Closing Arguments and Jury Deliberations next in George Floyd murder
Testimony ended Thursday in the murder trial of former Minneapolis police officer Derek Chauvin, charged in the death of George Floyd. Both sides, the Prosecution and the Defense, rested their case with the trial moving to closing arguments and jury deliberation next week.
The week began with the defense team calling witnesses for Chauvin, which consisted of two expert witnesses, a former forensic pathologist, and a use-of-force expert. Dr. David Fowler, a retired forensic pathologist who was the chief medical examiner for the state of Maryland for 17 years, provided testimony to suggest that nothing Chauvin did that day caused 46-year-old Floyd’s death. Pointing to fentanyl and methamphetamine in Floyd’s system, and possibly carbon monoxide poisoning from auto exhaust, Fowler suggested that these were the contributing factors in Floyd’s death, not Chauvin’s knee.
Chauvin addressed the court telling the judge that he would not testify, instead evoking his 5th amendment rights against self incrimination. After calling only seven witnesses during the trial, the defense rested its case.
The prosecutor attacked Chauvin’s expert witness and challenged his findings as he sought to shake the jury’s faith in Fowler’s credibility. After a series of questions, the prosecution forced the pathologist to admit that he did not know the answers or had a flawed recollection of the events on May 25, 2020, leading to Floyd’s death. A damaging moment for the defense was when Fowler testified that even after Floyd appeared to have lost consciousness after suffering cardiac arrest — about 4 to 5 minutes into the grueling 9 1/2 minute restraint — he might have been revived had he received immediate medical attention.
For a brief moment Chauvin addressed the court as he told the judge that he would not testify in his defense, instead evoking his 5th amendment rights against self-incrimination. If Chauvin had taken the stand, he would have been asked to explain why he placed a knee on Floyd’s neck and why he kept it there for the extended length of time until Floyd died. After calling only seven witnesses during the trial, the defense rested its case. The prosecution recalled one of their expert witnesses, Dr. Martin Tobin, as a rebuttal witness before again resting.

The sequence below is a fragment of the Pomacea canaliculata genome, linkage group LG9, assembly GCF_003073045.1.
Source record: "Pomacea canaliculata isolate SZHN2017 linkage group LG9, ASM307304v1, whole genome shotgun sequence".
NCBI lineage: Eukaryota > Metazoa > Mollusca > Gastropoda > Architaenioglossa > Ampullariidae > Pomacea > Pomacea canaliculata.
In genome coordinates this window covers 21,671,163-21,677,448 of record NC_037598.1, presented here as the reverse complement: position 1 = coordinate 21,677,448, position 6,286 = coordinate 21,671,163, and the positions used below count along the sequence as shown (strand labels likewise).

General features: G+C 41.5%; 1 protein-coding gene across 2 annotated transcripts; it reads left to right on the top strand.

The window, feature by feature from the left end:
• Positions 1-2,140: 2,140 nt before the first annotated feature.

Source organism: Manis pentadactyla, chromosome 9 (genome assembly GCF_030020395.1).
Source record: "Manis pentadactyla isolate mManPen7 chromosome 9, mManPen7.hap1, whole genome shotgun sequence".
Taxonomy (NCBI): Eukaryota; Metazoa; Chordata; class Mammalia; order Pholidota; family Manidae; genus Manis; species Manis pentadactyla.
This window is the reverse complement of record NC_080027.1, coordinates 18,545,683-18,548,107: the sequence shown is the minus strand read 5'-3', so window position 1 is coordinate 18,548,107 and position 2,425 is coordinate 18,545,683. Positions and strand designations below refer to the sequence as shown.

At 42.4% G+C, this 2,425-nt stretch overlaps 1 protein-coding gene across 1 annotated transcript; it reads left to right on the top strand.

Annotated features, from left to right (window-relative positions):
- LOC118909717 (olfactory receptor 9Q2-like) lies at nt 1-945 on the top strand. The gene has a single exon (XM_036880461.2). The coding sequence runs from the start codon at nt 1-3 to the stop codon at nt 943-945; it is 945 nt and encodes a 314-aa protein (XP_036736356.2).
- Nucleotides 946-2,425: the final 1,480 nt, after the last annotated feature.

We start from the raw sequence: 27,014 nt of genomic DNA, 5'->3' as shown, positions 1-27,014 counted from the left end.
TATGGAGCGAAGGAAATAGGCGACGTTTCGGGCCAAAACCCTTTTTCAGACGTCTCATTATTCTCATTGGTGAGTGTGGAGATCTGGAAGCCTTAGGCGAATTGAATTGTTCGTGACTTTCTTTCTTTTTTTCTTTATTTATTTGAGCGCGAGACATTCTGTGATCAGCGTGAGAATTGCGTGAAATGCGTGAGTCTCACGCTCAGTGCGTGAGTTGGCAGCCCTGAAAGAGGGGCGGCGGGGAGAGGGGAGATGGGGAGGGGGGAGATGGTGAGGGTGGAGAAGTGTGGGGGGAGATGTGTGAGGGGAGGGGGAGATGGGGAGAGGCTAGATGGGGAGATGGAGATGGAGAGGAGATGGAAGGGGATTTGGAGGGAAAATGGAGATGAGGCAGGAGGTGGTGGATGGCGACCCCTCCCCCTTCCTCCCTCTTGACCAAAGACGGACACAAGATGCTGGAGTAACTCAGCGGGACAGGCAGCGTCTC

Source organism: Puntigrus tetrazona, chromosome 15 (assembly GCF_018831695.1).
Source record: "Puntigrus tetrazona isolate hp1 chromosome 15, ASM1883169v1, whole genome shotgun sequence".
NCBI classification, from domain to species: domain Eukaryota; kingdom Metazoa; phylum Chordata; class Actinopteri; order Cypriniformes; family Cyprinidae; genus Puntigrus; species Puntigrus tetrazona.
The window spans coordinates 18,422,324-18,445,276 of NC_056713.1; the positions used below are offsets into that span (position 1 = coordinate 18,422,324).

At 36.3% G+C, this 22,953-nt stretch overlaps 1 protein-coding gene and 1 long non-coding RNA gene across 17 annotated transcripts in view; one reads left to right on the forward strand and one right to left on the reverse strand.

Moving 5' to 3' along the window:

After 45 witnesses over the past three weeks, the court is in recess until Monday when both sides are expected to deliver closing remarks. Judge Cahill reminded jurors they will be sequestered after closing arguments to begin their deliberation.
Chauvin is charged with second- and third-degree murder and second-degree manslaughter in the death of George Floyd, 46.
Prosecutors say Floyd died because the white officer’s knee was pressed against Floyd’s neck or neck area for 9 1/2 minutes as he lay on the pavement on his stomach, his hands cuffed behind him and his face jammed against the ground. Defense claim drugs and a heart condition caused Floyd’s death.
Defense Expert Witness, Fowler, faces lawsuit in a Baltimore death-in-custody case similar to Floyd’s case.
Dr. David Fowler, the defense expert witness in the George Floyd Murder Trial is one of several parties being sued by the family of Anton Black, a Black 19-year-old who died in police custody in 2018. The Maryland medical examiner’s office, which Fowler then led, ruled the death an accident and said there were no signs police did anything wrong. The Baltimore Sun reported on the family’s lawsuit, which said, “Two years before George Floyd died after being restrained and pinned down by police, 19-year-old Anton Black was killed by three white law enforcement officials and a white civilian in a chillingly similar manner on Maryland’s Eastern Shore. This lawsuit arises from the wrongful death of Anton Black at the hands of officers from three different police departments on September 15, 2018, and the ensuing efforts by public officials to protect the officers involved from the consequences of their excessive use of force against a Black teenager.”